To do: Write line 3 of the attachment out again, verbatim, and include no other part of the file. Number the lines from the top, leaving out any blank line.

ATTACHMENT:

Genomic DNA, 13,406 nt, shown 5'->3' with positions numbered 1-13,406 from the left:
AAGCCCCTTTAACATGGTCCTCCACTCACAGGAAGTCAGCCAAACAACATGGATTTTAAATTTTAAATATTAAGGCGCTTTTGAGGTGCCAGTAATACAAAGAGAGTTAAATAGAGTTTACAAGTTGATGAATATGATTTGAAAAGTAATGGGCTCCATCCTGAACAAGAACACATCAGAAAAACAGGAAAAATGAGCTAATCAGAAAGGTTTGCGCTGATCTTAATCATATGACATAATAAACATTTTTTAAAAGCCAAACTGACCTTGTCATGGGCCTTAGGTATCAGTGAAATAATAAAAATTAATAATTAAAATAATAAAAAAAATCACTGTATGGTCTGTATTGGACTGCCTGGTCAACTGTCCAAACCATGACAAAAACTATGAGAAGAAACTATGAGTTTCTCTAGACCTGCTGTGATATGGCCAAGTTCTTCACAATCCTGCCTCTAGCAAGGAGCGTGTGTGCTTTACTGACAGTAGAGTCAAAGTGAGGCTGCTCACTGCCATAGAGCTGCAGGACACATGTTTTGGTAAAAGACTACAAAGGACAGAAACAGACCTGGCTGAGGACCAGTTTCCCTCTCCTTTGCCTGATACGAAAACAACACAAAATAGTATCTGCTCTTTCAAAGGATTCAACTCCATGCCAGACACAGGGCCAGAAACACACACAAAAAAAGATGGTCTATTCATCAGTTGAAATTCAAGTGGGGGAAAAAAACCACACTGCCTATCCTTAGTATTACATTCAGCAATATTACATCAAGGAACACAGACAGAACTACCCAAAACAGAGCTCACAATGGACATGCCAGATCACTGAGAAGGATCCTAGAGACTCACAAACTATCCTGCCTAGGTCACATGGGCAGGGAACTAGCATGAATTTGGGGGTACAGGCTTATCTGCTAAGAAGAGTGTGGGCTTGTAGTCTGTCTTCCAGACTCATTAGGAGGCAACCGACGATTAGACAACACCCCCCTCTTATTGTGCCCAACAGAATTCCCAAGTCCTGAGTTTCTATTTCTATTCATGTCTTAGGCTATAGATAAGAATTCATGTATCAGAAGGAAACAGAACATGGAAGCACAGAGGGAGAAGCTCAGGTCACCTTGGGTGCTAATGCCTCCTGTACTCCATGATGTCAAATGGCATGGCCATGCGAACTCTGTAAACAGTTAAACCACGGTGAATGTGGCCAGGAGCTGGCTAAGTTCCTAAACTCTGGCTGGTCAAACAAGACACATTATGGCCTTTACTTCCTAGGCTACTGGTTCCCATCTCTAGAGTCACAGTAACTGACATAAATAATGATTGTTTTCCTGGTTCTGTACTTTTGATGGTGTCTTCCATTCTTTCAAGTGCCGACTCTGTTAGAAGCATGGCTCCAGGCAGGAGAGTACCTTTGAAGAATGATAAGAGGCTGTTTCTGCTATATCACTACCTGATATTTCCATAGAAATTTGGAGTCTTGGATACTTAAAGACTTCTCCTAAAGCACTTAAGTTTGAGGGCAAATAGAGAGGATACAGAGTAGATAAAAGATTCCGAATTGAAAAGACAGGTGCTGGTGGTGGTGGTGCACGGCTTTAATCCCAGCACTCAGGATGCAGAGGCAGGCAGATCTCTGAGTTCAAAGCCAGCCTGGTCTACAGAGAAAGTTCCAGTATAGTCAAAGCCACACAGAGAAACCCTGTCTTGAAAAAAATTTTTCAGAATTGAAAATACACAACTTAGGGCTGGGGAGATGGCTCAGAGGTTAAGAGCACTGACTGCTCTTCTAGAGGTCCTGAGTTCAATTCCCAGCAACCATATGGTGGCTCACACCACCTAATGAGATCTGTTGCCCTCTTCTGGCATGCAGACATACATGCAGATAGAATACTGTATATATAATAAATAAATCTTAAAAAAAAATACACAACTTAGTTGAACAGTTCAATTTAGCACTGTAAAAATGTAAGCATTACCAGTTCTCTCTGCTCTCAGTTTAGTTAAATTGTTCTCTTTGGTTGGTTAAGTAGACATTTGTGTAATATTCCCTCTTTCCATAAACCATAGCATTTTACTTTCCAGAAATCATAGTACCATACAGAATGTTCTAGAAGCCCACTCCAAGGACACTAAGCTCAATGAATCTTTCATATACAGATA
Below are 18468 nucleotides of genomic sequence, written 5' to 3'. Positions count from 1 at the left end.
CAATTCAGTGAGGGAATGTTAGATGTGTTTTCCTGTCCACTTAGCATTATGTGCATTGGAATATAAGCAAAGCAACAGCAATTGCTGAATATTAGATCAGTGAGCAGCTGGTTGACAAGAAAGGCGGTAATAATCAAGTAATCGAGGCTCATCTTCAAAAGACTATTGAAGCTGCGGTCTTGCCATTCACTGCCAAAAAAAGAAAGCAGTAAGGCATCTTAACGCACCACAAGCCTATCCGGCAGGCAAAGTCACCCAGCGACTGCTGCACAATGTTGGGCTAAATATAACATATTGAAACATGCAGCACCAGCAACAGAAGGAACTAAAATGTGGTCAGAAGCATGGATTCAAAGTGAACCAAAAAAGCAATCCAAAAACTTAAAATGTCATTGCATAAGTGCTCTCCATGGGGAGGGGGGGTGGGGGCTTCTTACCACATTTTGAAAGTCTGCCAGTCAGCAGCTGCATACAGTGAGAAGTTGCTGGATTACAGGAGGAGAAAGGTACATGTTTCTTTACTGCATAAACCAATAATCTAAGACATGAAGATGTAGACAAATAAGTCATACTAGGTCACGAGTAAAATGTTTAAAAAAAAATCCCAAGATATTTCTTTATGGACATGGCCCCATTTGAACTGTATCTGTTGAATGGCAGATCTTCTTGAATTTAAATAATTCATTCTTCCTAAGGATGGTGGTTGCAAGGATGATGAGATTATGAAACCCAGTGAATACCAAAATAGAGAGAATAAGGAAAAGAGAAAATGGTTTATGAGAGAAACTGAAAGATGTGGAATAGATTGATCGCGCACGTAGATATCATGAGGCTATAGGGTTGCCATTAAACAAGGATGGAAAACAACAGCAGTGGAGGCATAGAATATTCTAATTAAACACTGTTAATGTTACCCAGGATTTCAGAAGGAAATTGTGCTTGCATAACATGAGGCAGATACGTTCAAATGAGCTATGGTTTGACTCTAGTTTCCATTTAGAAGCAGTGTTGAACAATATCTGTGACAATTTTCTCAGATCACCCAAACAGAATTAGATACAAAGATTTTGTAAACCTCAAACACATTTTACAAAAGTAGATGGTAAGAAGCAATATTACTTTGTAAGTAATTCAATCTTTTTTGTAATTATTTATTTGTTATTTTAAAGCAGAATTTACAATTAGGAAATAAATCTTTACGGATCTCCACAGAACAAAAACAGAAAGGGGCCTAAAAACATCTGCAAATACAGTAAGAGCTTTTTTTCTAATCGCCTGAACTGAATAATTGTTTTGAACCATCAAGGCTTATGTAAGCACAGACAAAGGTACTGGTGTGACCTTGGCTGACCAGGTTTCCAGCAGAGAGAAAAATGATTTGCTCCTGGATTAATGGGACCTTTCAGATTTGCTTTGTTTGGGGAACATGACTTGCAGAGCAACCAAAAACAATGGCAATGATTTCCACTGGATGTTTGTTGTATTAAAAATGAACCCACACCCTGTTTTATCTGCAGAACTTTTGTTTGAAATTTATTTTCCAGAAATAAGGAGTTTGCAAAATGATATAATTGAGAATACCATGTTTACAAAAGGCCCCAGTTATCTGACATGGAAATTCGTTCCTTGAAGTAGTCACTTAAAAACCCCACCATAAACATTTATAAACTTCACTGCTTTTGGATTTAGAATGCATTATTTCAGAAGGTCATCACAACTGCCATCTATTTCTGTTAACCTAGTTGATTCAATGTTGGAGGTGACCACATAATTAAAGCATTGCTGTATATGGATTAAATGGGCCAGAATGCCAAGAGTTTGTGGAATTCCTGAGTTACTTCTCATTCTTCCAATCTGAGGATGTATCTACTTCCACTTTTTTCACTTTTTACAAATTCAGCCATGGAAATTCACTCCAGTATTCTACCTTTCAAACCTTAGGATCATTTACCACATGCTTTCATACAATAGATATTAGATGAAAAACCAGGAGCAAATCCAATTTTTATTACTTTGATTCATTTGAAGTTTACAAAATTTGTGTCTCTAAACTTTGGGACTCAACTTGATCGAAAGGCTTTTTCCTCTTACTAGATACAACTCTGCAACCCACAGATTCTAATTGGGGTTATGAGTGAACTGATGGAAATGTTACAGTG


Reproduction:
Below are 18468 nucleotides of genomic sequence, written 5' to 3'. Positions count from 1 at the left end.